Corporate governance is a complex area of practice, policy and ethics that has many stakeholders. It is the system and structures that ensure transparency, accountability and probity in company operations and reporting. It covers the manner in which boards oversee the executive management of a business, and how they select, monitor and evaluate the performance of the CEO. It also includes the way directors make financial decisions and how they communicate these decisions to shareholders.

Corporate Governance became the subject of intense debate in the 1990s, due to the introduction of market-building structural reforms in former Soviet countries as well as the Asian financial crisis. The 2002 Enron incident, followed by a wave of shareholder activism in the form of institutional shareholders and the 2008 financial crisis, increased scrutiny. Corporate governance is a hot topic in the present, with new ideas and pressures constantly surfacing.

The prevailing school of thought, referred to as the “shareholder primacy” view or Anglo-Saxon method, places a higher priority on shareholders. Shareholders elect the board of directors, which directs management and establishes the strategic objectives for the company. The board of directors is responsible for select and assess the CEO, establish and monitor enterprise risk management policies and supervise the operations of the company. They also provide reports on their management to shareholders.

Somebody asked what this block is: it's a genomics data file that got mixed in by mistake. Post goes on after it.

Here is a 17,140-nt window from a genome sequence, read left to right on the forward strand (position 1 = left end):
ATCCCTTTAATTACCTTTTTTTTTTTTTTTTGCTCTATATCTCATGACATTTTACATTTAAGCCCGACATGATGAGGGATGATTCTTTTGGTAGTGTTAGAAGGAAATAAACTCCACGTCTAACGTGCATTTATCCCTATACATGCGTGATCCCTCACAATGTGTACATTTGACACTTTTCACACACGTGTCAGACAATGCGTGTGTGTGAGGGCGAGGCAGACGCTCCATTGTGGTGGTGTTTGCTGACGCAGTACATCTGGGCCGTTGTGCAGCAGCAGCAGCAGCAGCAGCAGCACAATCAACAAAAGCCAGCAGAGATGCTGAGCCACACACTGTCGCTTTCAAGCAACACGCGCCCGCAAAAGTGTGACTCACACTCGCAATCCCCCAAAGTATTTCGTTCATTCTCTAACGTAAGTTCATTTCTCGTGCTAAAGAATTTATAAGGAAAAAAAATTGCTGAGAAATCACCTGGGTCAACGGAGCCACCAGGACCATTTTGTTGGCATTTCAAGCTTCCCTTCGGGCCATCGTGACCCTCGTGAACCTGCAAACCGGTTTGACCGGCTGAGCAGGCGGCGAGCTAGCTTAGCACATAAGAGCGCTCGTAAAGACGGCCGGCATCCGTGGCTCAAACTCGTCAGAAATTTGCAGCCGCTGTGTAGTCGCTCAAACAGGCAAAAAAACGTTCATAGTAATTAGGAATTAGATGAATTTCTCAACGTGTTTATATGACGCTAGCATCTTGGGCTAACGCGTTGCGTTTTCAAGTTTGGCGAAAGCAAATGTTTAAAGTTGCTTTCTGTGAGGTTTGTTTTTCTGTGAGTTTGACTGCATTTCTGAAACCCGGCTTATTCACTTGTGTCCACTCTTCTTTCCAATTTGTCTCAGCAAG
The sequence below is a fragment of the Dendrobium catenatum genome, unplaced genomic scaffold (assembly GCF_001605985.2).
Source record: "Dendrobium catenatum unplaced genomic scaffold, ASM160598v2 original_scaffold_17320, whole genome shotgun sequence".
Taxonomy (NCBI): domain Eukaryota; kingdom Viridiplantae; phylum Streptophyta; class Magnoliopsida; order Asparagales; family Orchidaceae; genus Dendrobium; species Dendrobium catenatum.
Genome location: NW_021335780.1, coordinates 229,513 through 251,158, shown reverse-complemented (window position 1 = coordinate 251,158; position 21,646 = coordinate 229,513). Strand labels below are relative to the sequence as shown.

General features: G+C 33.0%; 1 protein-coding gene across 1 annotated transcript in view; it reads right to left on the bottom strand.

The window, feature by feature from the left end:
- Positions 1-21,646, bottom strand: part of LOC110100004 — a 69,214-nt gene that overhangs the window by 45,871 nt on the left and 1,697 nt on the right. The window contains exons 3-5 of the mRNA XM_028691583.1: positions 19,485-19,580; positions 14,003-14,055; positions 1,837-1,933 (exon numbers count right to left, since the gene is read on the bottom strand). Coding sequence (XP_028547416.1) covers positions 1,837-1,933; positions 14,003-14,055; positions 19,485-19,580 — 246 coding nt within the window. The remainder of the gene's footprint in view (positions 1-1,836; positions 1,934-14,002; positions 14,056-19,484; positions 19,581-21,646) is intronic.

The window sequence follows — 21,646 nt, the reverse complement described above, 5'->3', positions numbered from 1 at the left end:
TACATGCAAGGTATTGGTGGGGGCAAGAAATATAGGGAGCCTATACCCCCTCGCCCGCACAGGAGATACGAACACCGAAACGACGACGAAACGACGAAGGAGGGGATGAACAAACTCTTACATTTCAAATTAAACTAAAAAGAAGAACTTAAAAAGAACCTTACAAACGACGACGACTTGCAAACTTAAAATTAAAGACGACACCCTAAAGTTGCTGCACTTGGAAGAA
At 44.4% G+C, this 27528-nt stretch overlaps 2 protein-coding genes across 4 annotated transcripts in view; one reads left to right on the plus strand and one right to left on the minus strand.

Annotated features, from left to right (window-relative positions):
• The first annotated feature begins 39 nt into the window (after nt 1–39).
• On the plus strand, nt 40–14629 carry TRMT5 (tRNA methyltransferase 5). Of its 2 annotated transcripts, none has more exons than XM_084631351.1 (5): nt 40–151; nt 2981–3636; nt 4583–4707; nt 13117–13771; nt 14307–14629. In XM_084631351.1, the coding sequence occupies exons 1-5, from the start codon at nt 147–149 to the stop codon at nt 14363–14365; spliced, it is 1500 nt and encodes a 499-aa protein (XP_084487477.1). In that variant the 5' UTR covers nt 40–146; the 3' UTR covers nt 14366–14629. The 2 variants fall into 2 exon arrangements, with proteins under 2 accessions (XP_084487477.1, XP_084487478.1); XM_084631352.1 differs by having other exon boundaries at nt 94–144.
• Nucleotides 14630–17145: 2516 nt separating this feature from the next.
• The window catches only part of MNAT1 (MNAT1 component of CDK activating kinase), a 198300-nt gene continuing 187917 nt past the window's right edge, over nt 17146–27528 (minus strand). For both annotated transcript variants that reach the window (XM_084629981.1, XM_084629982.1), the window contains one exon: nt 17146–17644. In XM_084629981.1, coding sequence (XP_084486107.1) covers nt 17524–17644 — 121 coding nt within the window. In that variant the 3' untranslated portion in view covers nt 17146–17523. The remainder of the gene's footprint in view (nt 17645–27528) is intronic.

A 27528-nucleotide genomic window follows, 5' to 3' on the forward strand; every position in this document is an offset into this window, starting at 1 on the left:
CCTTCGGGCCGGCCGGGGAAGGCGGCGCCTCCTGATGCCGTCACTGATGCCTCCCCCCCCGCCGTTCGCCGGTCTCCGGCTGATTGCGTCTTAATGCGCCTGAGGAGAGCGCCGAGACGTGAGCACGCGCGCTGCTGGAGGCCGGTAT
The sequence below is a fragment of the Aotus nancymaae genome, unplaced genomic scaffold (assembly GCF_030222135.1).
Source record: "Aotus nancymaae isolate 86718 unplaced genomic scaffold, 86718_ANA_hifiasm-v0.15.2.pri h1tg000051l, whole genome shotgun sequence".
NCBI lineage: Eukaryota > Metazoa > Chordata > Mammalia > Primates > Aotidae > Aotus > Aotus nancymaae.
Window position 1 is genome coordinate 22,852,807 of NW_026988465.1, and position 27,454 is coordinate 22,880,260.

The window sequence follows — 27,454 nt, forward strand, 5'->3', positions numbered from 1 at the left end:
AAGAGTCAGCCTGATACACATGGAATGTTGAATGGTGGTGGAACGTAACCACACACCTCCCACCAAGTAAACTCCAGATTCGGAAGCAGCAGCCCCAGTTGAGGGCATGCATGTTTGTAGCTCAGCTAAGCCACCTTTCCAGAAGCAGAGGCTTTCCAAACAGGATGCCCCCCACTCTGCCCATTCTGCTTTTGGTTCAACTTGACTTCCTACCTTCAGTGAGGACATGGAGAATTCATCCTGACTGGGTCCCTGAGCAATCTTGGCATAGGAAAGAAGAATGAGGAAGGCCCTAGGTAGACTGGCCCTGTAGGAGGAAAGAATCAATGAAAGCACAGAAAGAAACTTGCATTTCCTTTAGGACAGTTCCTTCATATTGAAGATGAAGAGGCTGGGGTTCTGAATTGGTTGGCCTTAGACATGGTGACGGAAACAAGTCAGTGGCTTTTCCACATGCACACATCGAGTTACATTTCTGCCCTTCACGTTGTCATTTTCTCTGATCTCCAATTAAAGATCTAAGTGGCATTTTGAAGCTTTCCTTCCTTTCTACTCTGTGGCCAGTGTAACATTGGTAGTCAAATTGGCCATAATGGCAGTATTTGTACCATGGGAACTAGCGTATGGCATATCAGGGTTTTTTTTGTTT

Effective corporate governance focuses on four fundamentals that are integrity, transparency, accountability and fairness. Integrity is a reflection of the ethical and responsible way board members make decisions. Transparency means openness and honesty, as well as full disclosure of material information to all stakeholders. Fairness is the way boards treat their employees, suppliers and customers. Responsibility is how a board interacts with its members and the community as a whole.

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